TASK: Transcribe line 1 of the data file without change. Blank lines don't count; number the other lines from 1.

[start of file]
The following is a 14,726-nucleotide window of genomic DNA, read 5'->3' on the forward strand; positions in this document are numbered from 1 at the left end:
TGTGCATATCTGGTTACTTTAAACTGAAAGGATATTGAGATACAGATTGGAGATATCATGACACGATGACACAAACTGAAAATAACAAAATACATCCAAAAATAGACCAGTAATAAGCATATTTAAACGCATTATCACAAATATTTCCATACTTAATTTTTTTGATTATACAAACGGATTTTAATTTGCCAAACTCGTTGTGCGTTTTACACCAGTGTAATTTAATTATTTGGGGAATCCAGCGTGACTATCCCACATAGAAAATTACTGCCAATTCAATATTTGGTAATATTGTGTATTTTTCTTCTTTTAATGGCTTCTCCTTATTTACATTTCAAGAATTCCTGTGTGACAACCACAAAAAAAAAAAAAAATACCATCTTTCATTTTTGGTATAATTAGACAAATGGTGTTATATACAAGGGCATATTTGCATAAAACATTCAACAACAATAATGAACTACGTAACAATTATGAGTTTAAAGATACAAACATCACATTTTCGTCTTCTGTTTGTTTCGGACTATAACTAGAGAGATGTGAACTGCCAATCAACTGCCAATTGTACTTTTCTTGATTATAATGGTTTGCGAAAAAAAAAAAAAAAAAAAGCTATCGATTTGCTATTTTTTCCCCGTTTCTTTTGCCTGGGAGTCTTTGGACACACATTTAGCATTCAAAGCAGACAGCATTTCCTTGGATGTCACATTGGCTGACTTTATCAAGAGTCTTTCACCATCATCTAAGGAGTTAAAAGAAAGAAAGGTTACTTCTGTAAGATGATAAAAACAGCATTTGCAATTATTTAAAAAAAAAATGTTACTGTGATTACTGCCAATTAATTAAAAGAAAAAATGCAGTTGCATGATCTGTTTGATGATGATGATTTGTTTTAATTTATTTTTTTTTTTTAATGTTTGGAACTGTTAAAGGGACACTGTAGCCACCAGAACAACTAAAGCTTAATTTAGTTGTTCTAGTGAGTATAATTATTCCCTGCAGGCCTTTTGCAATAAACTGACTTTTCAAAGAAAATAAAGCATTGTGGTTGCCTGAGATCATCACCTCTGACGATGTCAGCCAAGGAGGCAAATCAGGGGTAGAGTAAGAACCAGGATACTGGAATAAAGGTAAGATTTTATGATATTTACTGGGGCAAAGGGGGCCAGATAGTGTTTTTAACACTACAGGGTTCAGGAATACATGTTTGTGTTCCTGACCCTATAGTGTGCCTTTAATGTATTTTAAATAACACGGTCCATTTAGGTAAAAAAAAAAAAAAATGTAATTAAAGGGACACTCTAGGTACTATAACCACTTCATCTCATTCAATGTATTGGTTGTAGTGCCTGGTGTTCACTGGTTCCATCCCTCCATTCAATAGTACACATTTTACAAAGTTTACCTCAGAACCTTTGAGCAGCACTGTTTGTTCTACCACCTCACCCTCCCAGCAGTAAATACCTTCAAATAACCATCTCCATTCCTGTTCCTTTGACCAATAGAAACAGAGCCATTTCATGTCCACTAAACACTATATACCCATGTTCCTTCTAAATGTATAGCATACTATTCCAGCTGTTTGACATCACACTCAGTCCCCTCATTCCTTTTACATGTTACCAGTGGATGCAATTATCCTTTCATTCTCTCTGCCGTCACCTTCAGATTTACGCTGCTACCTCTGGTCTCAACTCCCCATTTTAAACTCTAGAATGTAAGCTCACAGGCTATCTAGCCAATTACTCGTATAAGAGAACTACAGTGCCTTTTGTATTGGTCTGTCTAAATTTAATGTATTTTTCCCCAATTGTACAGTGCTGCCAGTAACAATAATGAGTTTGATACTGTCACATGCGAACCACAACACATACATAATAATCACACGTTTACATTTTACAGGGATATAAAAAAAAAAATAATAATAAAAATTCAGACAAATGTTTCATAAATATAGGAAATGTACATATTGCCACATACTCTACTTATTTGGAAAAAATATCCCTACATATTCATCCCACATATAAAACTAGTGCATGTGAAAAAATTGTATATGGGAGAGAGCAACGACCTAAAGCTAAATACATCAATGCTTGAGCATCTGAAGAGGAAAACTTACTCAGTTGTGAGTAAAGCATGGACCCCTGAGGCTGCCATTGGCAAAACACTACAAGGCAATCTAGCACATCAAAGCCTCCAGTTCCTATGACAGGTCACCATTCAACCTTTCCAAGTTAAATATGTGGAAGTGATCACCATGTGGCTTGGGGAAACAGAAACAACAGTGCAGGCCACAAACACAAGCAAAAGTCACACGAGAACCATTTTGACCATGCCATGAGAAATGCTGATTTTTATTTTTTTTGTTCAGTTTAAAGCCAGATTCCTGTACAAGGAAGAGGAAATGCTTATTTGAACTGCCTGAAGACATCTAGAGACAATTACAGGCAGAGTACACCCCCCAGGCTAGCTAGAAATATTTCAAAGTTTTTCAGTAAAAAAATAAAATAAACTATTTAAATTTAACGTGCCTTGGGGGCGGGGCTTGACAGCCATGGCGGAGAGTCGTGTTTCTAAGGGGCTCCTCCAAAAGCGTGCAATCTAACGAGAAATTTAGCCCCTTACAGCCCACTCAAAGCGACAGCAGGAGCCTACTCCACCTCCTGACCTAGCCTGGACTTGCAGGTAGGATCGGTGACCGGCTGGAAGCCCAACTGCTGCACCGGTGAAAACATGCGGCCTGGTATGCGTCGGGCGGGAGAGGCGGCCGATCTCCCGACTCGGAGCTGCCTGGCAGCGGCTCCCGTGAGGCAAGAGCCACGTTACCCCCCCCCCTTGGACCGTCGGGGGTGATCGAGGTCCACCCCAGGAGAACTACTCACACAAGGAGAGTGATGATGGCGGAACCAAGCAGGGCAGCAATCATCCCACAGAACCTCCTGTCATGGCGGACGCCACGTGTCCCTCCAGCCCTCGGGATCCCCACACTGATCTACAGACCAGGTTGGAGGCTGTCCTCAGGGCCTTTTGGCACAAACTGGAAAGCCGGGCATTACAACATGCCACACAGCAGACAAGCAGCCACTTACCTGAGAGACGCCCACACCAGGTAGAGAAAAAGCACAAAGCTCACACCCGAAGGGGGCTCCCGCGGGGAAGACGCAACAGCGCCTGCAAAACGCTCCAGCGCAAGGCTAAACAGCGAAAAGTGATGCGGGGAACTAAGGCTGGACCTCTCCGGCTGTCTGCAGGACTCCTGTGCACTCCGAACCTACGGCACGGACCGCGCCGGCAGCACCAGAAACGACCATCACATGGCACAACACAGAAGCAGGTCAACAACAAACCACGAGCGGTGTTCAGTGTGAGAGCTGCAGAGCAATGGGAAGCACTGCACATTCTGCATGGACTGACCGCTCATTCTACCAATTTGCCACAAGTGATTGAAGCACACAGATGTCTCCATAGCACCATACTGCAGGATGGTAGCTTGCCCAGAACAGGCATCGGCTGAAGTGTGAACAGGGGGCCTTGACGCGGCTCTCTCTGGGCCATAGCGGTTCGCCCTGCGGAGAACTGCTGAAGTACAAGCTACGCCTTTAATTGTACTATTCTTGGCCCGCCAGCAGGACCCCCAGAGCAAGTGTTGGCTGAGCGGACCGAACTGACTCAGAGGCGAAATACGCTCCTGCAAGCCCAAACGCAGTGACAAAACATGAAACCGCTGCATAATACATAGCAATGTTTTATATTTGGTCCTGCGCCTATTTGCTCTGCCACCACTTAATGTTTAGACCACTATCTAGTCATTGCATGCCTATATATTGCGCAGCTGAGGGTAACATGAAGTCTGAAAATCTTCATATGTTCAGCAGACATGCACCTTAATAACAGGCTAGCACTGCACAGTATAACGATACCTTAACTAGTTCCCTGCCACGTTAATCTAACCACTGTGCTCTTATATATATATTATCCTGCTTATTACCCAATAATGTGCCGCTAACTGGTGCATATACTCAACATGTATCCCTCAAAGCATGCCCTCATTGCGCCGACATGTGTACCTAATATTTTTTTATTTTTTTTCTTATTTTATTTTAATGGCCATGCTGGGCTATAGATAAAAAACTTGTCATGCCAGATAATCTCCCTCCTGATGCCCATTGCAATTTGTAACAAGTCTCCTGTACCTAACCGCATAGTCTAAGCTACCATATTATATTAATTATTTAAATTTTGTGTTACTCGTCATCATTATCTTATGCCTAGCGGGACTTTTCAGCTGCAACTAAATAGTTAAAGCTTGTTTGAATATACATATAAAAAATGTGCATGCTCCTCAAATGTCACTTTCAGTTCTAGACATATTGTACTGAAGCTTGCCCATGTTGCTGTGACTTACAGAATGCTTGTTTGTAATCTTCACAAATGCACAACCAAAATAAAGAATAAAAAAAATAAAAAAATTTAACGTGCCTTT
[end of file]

The following is a 14,726-nucleotide window of genomic DNA, read 5'->3' on the forward strand; positions in this document are numbered from 1 at the left end: